3.1.6. Carryover and Dilution

No detectable carryover was noted. The accuracy was within ±15.0%, and the precision was under 15%, according to dilution-integrity experiments.

3.2. In Vivo Pharmacokinetic Study

Concentration-time curves for losartan and EXP3174 in rat plasma (upon losartan treatment vs. losartan plus Xuesaitong treatment) are shown in Figure 4. Pharmacokinetic parameters were determined with the WinNonlin 7.0 pharmacokinetic program based on a noncompartmental pharmacokinetic model. As indicated in Table 4, the t1/2, Vd, and Tmax of losartan were 4.26 ± 1.51 h, 4.41 ± 1.61 mL, and 1.06 ± 1.04 h in rats receiving losartan plus Xuesaitong vs. 6.35 ± 2.10 h, 7.20 ± 2.41 mL, and 0.13 ± 0.05 h in rats receiving losartan alone, respectively; these results indicated that Xuesaitong decreased the t1/2 and Vd of losartan and increased the Tmax ( for all). The t1/2 of EXP3174 was 6.29 ± 1.38 h in rats receiving losartan plus Xuesaitong vs. 8.22 ± 1.41 h in rats receiving losartan alone, indicating that Xuesaitong decreased the t1/2 of EXP3174 ().

4. Discussion

4.1. Method Development

To optimize the pretreatment, we chose the simple method of protein precipitation and studied the effects of precipitation of methanol and acetonitrile as well as the influence of volume ratio on the effects of precipitation. The results showed that methanol protein deposition using the same volume as the plasma yielded the most optimal results. The extraction efficiency surpassed 90% with methanol as the extraction solution. The direct precipitation method also revealed convenience with the low matrix effect, indicating that it was an excellent precipitating agent.

To determine the suitable retention time and reaction of losartan and EXP3174 in rat plasma, water, methanol, formic acid, and acetonitrile were examined as mobile phases. Solvent A (0.1% formic acid) and solvent B (acetonitrile; 50 : 50, v/v) after optimization were determined to improve the ionization efficiency and led to an elevated intensity compared to water for each constituent evaluated. To devise a precise and sensitive LC-MS/MS method, we conducted quantitative analysis in the MRM mode because of its high sensitivity and selectivity. Precursor and product ions had m/z 423.2 ⟶ 405.2 for losartan, m/z 429.2 ⟶ 195 for IS, and m/z 437.2 ⟶ 235 for EXP3174. We optimized MS/MS conditions with an optimization program to improve sensitivity and selectivity. The technique could be simply reproduced, and it was fully validated and successfully used in the pharmacokinetics evaluation in rats after orally administering losartan and Xuesaitong.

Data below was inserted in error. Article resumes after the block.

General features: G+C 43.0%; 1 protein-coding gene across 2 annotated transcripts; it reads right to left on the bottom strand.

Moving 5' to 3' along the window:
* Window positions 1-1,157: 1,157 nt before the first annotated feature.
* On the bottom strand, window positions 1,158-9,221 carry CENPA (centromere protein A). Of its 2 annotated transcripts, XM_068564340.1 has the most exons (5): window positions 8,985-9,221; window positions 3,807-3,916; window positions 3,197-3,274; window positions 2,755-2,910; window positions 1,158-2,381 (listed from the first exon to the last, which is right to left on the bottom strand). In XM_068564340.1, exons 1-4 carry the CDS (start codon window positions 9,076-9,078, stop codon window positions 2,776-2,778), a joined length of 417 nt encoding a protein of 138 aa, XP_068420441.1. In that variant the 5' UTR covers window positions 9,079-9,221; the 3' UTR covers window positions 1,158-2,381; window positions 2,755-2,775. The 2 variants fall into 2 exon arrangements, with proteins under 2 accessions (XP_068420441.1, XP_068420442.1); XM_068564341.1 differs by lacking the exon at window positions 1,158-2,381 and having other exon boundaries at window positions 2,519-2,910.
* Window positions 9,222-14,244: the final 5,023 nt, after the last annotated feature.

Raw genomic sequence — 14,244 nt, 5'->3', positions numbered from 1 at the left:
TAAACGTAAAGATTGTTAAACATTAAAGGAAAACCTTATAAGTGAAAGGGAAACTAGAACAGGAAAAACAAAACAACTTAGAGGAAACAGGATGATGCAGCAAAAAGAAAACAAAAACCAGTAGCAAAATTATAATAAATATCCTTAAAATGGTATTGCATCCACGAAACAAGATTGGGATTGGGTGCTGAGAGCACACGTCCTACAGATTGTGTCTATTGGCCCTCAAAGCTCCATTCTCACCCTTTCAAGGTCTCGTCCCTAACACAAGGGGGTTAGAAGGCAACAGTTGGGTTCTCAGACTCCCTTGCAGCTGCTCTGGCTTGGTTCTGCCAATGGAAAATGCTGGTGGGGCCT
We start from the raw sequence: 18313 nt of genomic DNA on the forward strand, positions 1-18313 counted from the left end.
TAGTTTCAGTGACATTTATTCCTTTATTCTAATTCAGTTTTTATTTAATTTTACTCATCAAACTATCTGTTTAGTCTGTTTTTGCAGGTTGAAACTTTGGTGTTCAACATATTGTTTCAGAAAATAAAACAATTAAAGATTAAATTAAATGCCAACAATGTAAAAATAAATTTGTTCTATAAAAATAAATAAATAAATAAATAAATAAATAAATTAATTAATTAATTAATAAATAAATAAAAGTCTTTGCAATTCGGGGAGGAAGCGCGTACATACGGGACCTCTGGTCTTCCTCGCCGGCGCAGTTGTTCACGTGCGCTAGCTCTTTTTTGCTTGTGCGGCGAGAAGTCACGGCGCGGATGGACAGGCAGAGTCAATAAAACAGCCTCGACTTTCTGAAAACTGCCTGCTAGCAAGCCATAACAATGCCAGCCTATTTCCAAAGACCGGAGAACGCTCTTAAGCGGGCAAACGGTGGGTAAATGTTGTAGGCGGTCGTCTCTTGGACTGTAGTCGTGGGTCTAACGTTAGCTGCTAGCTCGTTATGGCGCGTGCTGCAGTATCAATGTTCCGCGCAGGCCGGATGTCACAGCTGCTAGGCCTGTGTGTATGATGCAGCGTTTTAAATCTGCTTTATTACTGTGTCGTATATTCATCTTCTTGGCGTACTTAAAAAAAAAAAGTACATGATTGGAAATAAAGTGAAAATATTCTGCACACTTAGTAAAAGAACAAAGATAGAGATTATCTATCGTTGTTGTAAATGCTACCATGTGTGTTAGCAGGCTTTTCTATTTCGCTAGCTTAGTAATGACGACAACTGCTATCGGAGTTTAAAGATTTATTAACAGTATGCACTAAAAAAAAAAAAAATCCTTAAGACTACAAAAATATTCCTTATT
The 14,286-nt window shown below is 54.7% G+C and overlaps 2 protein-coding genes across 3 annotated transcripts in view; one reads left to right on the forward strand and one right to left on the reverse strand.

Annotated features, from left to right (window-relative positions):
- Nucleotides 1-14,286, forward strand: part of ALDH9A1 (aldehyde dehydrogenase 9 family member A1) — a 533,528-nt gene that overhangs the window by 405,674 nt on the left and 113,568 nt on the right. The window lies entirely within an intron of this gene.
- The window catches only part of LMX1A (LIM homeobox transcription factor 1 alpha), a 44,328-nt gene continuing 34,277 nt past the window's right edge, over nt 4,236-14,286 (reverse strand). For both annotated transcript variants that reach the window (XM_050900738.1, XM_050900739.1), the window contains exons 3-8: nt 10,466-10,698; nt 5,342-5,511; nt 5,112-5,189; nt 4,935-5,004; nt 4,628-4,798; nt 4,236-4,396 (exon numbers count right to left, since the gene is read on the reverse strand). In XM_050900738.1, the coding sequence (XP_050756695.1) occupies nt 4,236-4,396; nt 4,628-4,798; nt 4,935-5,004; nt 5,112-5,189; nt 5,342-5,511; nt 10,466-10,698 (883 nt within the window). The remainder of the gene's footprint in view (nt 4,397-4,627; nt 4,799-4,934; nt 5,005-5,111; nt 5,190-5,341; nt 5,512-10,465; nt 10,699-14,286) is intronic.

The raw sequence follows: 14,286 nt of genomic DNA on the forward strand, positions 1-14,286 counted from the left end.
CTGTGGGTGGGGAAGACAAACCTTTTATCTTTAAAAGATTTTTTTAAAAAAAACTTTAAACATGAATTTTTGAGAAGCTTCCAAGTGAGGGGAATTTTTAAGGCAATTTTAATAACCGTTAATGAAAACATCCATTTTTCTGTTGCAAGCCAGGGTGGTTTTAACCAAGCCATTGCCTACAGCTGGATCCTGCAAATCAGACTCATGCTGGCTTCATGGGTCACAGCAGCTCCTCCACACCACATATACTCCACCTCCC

4.2. Losartan/Xuesaitong Interactions

According to the results shown in Table 4, changes in t1/2 suggest that Xuesaitong could shorten the elimination time of losartan and EXP3174, increase losartan metabolism, and reduce the therapeutic effect of losartan. Changes in Vd suggest that Xuesaitong could decrease the distribution of losartan and induce its metabolism. Changes in Tmax suggest that Xuesaitong could decrease the absorption rate of losartan. These results suggest that the losartan dosage should be increased when Xuesaitong is concurrently used.

Interactions between losartan and Xuesaitong could occur during absorption, metabolism, distribution, and/or excretion. A previous study indicated that tanshinone IIA and salvianolic acid B (two components of danshen) have distinct effects on the metabolism of losartan. Tanshinone IIA inhibits losartan metabolism via CYP3A4 and CYP2C9; salvianolic acid B, in contrast, induces losartan metabolism via CYP3A4 and CYP2C9 [20]. Losartan is mainly metabolized by CYP450 [21]. In view of the previous studies, we speculate that Xuesaitong may alter losartan and EXP3174 pharmacokinetics by regulating CYP3A4 and CYP2C9 expression and/or activities. The current results suggest that patients who take Xuesaitong and losartan concomitantly should increase their dosage of losartan.

5. Conclusions

In this study, we developed a UPLC-MS/MS technique with high sensitivity and accuracy to measure losartan and EXP3174 in rat plasma. We used this technique successfully for the pharmacokinetic evaluation of losartan and EXP3174 following losartan and Xuesaitong oral administration. Our results showed that Xuesaitong affected the pharmacokinetics of losartan following coadministration. We recommend an increased dosage of losartan in patients who also receive Xuesaitong.


AJS:Agilent Jet Stream Technology
AUC:The area under the concentration-time curve
AUMC:The area under the first-moment plasma concentration-time curve
CL:The clearance rate
Cmax:The maximum plasma concentration
Vd:The apparent volume of distribution
ESI:Electrospray-source interface
IS:Internal standard
LLOQ:Lower limit of quantification
MRM:Multiple-reaction monitoring
MRT:The mean residence time
PNS:Panax notoginseng saponins
QC:Quality control
RE:Relative error
RSD:Relative standard deviation
SD:Standard deviation
t1/2:The elimination half-life
Tmax:The time to reach the maximum concentration
UPLC-MS/MS:Ultraperformance liquid chromatography-tandem mass spectrometry.

Data Availability

The raw/processed data required to reproduce these findings are available from the corresponding author upon request.

Conflicts of Interest

The authors have no conflicts of interest related to this work.

Authors’ Contributions

Weina Ma and Lei Lv contributed equally to this work.


This project was supported by the fund of Shanghai Baoshan Luodian Hospital (grant no. 19-A-8) and the fund of project introduction at Shanghai University of Traditional Chinese Medicine-Gaoyuan Gaofeng Clinical Medicine Grant and Shanghai Municipal Commission of Health and Family Planning (grant no.201540265). We thank Accdon (https://www.accdon.com/) for providing linguistic assistance during the preparation of this manuscript.